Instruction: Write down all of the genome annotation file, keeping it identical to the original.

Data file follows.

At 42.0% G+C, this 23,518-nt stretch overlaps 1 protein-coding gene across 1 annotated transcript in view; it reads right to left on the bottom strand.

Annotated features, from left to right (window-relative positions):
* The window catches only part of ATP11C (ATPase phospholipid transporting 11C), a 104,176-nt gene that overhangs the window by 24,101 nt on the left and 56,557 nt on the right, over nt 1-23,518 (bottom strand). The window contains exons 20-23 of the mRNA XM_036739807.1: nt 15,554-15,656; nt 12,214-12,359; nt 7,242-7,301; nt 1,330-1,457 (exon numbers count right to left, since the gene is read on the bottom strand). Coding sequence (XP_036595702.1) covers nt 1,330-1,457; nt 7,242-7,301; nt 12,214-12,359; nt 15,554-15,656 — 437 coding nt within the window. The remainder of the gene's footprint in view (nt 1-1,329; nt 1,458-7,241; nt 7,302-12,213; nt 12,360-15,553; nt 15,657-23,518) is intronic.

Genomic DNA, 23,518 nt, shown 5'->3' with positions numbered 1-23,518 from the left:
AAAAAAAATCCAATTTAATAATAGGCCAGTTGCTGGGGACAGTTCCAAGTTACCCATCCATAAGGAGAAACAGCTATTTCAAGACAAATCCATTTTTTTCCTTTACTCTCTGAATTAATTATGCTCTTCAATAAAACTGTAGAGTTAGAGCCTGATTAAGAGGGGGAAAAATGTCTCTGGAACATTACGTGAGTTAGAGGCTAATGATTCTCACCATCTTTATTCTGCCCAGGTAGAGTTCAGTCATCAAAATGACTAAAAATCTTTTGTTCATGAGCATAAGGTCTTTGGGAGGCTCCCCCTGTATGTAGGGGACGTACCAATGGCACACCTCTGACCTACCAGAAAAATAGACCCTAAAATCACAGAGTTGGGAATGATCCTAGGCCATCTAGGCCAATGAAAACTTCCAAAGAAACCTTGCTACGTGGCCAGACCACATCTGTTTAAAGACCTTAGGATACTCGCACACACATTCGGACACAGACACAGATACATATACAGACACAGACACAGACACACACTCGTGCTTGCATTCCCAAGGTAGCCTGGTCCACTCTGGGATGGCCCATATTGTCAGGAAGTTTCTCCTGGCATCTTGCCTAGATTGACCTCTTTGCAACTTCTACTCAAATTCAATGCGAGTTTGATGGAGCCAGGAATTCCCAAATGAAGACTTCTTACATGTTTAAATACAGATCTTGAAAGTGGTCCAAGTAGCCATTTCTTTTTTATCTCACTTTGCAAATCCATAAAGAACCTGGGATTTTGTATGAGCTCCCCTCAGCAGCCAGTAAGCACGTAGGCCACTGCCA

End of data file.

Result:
At 42.0% G+C, this 23,518-nt stretch overlaps 1 protein-coding gene across 1 annotated transcript in view; it reads right to left on the bottom strand.

Annotated features, from left to right (window-relative positions):
* The window catches only part of ATP11C (ATPase phospholipid transporting 11C), a 104,176-nt gene that overhangs the window by 24,101 nt on the left and 56,557 nt on the right, over nt 1-23,518 (bottom strand). The window contains exons 20-23 of the mRNA XM_036739807.1: nt 15,554-15,656; nt 12,214-12,359; nt 7,242-7,301; nt 1,330-1,457 (exon numbers count right to left, since the gene is read on the bottom strand). Coding sequence (XP_036595702.1) covers nt 1,330-1,457; nt 7,242-7,301; nt 12,214-12,359; nt 15,554-15,656 — 437 coding nt within the window. The remainder of the gene's footprint in view (nt 1-1,329; nt 1,458-7,241; nt 7,302-12,213; nt 12,360-15,553; nt 15,657-23,518) is intronic.

Genomic DNA, 23,518 nt, shown 5'->3' with positions numbered 1-23,518 from the left:
AAAAAAAATCCAATTTAATAATAGGCCAGTTGCTGGGGACAGTTCCAAGTTACCCATCCATAAGGAGAAACAGCTATTTCAAGACAAATCCATTTTTTTCCTTTACTCTCTGAATTAATTATGCTCTTCAATAAAACTGTAGAGTTAGAGCCTGATTAAGAGGGGGAAAAATGTCTCTGGAACATTACGTGAGTTAGAGGCTAATGATTCTCACCATCTTTATTCTGCCCAGGTAGAGTTCAGTCATCAAAATGACTAAAAATCTTTTGTTCATGAGCATAAGGTCTTTGGGAGGCTCCCCCTGTATGTAGGGGACGTACCAATGGCACACCTCTGACCTACCAGAAAAATAGACCCTAAAATCACAGAGTTGGGAATGATCCTAGGCCATCTAGGCCAATGAAAACTTCCAAAGAAACCTTGCTACGTGGCCAGACCACATCTGTTTAAAGACCTTAGGATACTCGCACACACATTCGGACACAGACACAGATACATATACAGACACAGACACAGACACACACTCGTGCTTGCATTCCCAAGGTAGCCTGGTCCACTCTGGGATGGCCCATATTGTCAGGAAGTTTCTCCTGGCATCTTGCCTAGATTGACCTCTTTGCAACTTCTACTCAAATTCAATGCGAGTTTGATGGAGCCAGGAATTCCCAAATGAAGACTTCTTACATGTTTAAATACAGATCTTGAAAGTGGTCCAAGTAGCCATTTCTTTTTTATCTCACTTTGCAAATCCATAAAGAACCTGGGATTTTGTATGAGCTCCCCTCAGCAGCCAGTAAGCACGTAGGCCACTGCCA